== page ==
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Newcastle boss wants smooth return to form
ALAN PARDEW wants to steer Newcastle United back on course after hitting heavy turbulence during a forgettable night travelling back from South Wales.
After witnessing Swansea City end the Magpies' four match winning run at the Liberty Stadium on Wednesday night, Pardew and his squad flew straight back to Tyneside.
The short flight encountered the worst British storm in 61 years en route and there were a few nervous passengers in the seats.
Pardew was relieved to have seen the plane touch down on the runway at Newcastle Airport safely and he was home a lot sooner than the team coach following behind from Swansea with all the equipment.
TURBULENT TIMES: Newcastle United manager Alan Pardew and his team experienced a rocky ride back from South Wales to Tyneside on Wednesday night
“We've had some hairy journeys in the past, a couple of fly-bys in the plane as you do in the modern game,” he said. “All the clubs fly to most away games because you want to get the players back in to their beds as soon as possible to get that rest.
“Particularly when you've got a game on Saturday morning. It was a little bit hairy on Wednesday night and there was a lot of applause when we landed. I didn't hear any screaming from the players.
“John Carver (assistant manager) had a little bit of a wobble, he wasn't so brave. He looked a bit white when we got off. I remember at West Ham, Paolo Di Canio wouldn't fly.
“We can always lay on the bus, but our bus didn't get back until 9am Thursday morning. I don't think there would be many who would volunteer for that.”
Newcastle had also faced problems at the Liberty Stadium and Pardew hopes the 3-0 defeat was a mere blip in his side's recent resurgence.
Swansea dominated possession over the course of the 90 minutes and claimed the points through goals from Nathan Dyer, a Mathieu Debuchy own goal before a third from Jonjo Shelvey.
Pardew felt referee Howard Webb did not help his side's cause by failing to award two penalties for a handball from Ben Davies and a shove in the back on Yoan Gouffran from Ashley Williams.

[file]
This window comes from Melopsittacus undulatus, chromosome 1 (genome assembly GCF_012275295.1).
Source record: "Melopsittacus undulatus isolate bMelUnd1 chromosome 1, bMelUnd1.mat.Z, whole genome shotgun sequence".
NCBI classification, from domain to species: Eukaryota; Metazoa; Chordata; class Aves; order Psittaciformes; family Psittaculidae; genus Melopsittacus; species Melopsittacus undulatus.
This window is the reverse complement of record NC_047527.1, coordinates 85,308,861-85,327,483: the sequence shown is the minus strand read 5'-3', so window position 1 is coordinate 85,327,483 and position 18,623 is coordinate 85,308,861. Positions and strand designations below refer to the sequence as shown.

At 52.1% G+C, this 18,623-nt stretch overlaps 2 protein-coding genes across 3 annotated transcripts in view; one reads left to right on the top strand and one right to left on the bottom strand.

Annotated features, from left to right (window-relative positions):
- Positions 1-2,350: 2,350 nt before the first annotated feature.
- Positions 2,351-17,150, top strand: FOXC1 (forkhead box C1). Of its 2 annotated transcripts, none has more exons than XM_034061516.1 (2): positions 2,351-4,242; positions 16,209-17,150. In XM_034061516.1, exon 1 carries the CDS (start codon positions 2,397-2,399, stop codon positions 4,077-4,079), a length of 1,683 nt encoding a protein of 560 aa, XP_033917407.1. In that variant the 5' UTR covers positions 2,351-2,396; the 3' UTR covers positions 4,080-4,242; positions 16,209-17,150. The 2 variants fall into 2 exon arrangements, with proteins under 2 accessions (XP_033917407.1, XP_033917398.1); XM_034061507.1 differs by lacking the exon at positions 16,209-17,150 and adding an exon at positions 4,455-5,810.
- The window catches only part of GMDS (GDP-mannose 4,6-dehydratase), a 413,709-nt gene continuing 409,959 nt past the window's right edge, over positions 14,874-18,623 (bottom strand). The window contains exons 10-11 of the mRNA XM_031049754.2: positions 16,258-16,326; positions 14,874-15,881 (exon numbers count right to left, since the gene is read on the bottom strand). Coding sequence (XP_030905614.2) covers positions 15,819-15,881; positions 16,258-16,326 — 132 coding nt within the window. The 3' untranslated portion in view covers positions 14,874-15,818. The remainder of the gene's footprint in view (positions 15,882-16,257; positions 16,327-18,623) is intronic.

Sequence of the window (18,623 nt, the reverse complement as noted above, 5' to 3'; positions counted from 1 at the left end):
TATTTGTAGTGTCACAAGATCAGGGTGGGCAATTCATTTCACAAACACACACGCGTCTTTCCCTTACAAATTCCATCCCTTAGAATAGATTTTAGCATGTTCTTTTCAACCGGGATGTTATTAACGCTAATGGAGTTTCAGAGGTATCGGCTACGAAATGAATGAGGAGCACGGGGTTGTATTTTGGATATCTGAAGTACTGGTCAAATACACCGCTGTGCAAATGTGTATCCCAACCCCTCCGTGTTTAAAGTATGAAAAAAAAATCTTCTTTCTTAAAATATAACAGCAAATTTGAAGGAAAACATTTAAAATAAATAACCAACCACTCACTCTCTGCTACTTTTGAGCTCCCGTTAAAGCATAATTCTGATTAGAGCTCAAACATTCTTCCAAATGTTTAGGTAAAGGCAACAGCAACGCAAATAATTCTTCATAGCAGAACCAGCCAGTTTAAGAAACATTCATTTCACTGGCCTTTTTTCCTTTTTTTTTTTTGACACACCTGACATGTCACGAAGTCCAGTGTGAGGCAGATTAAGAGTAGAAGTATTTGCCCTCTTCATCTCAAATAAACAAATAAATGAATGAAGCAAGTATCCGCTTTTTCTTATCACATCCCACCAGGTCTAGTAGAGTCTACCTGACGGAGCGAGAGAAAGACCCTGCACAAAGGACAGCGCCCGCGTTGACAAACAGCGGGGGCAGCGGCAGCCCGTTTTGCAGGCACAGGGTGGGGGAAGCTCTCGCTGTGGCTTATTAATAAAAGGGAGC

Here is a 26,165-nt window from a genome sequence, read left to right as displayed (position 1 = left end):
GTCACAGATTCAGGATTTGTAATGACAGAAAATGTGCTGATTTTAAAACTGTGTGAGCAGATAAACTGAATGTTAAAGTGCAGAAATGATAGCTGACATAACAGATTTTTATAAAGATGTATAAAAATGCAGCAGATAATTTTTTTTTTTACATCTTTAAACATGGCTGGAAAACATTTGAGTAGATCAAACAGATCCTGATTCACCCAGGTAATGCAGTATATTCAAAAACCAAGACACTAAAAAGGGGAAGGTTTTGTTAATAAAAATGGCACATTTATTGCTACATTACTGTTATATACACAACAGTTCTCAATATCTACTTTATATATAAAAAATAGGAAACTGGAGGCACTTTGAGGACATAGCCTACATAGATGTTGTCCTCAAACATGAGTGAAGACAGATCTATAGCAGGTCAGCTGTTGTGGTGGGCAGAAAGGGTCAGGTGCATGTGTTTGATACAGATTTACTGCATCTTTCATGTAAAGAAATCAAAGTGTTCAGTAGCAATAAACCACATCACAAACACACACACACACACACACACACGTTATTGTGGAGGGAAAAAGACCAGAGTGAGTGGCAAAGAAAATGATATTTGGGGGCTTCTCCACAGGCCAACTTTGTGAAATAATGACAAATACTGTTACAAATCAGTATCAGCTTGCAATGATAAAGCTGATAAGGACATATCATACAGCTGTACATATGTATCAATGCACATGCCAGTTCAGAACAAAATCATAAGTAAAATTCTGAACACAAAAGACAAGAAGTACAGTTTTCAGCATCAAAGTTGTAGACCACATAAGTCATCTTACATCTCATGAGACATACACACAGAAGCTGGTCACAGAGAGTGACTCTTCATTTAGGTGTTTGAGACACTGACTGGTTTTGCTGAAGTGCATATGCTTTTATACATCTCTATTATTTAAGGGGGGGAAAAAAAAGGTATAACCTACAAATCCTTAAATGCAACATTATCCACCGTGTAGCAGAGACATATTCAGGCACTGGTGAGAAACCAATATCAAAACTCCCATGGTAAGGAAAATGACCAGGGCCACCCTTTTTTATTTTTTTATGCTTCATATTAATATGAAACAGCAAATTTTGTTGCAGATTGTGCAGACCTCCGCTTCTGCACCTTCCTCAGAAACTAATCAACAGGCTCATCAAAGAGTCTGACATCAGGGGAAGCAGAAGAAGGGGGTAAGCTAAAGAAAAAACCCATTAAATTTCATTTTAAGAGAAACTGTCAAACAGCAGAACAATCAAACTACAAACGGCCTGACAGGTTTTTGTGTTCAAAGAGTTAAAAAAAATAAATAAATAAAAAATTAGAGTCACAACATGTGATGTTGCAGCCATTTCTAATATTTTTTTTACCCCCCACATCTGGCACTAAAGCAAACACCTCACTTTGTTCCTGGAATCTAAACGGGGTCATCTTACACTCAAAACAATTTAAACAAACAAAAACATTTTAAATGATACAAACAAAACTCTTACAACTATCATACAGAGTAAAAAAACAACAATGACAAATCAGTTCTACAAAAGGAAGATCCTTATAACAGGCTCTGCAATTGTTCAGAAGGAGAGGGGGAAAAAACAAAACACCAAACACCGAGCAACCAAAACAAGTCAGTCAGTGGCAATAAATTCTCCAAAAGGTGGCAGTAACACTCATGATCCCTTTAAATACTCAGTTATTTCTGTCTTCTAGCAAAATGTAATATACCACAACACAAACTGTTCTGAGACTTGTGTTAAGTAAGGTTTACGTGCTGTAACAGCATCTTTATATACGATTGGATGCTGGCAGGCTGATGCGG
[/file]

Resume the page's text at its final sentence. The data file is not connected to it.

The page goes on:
But he said: “Hopefully it's a one-off slip up but as you know it is very difficult to win Premier League games. In every game the opposition gives you a different set of problems.
“Manchester United on Saturday will be different to Swansea. It might be that we need to tweak the team a little bit and give one or two a chance. It might not be on this occasion, so that's the kind of debate we have as staff.”
One option Pardew now has available is to play Massadio Haidara after he emerged for his first Premier League game since March unscathed.
Haidara came on as a second half substitute for Davide Santon on Wednesday and he was satisfied to have got an outing having worked his way back to fitness since Callum McManaman's knee high tackle on him at Wigan's DW Stadium.
The French full-back's only other outing since was a 45-minute run out in the Capital One Cup tie with Manchester City.
Haidara said: “It has been a very long time. I have not played in the Premier League since last March. It was a big pleasure to play again, because it has been so long.
“I had the chance. I came in to do the best I could for the team to achieve a result. Now I don’t know the view of the coach about how I played or if I play again, but I want to be involved and to give the team the maximum that I can.”
He is unlikely to start against Manchester United at Old Trafford. He does, though, think Newcastle can pile on the misery on David Moyes after the Red Devils' midweek defeat to Everton left them a point behind Pardew's men.
“We will need to be much better than we were at Swansea because they are one of the top teams in the League,” said Haidara.
“We will need to go there with great ambition. We lost at Swansea, but we can go back and get ready again for the game on Saturday.
“We thought we could got to Swansea and make it a fifth victory in a row, unfortunately it has not happened. But we will go to Manchester thinking about how we have played before this game.”
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